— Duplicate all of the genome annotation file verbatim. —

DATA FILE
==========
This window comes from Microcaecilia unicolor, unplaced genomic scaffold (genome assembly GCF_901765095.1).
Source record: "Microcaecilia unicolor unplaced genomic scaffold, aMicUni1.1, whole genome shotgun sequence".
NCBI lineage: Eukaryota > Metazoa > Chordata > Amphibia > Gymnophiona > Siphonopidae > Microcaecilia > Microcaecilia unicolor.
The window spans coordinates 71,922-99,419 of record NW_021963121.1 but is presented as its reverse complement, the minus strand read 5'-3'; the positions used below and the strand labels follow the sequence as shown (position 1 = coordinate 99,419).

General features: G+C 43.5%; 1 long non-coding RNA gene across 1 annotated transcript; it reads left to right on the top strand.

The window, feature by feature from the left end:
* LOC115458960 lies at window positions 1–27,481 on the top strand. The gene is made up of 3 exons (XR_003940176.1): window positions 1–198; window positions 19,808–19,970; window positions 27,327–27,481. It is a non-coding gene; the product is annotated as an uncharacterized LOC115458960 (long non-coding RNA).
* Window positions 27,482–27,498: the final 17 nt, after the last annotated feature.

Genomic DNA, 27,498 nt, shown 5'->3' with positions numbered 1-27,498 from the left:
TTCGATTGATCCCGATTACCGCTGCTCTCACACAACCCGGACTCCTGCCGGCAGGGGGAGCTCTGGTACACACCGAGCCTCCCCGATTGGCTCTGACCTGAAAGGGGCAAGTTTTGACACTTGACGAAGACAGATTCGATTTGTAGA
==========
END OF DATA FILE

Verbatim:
This window comes from Microcaecilia unicolor, unplaced genomic scaffold (genome assembly GCF_901765095.1).
Source record: "Microcaecilia unicolor unplaced genomic scaffold, aMicUni1.1, whole genome shotgun sequence".
NCBI lineage: Eukaryota > Metazoa > Chordata > Amphibia > Gymnophiona > Siphonopidae > Microcaecilia > Microcaecilia unicolor.
The window spans coordinates 71,922-99,419 of record NW_021963121.1 but is presented as its reverse complement, the minus strand read 5'-3'; the positions used below and the strand labels follow the sequence as shown (position 1 = coordinate 99,419).

General features: G+C 43.5%; 1 long non-coding RNA gene across 1 annotated transcript; it reads left to right on the top strand.

The window, feature by feature from the left end:
* LOC115458960 lies at window positions 1–27,481 on the top strand. The gene is made up of 3 exons (XR_003940176.1): window positions 1–198; window positions 19,808–19,970; window positions 27,327–27,481. It is a non-coding gene; the product is annotated as an uncharacterized LOC115458960 (long non-coding RNA).
* Window positions 27,482–27,498: the final 17 nt, after the last annotated feature.

Genomic DNA, 27,498 nt, shown 5'->3' with positions numbered 1-27,498 from the left:
TTCGATTGATCCCGATTACCGCTGCTCTCACACAACCCGGACTCCTGCCGGCAGGGGGAGCTCTGGTACACACCGAGCCTCCCCGATTGGCTCTGACCTGAAAGGGGCAAGTTTTGACACTTGACGAAGACAGATTCGATTTGTAGA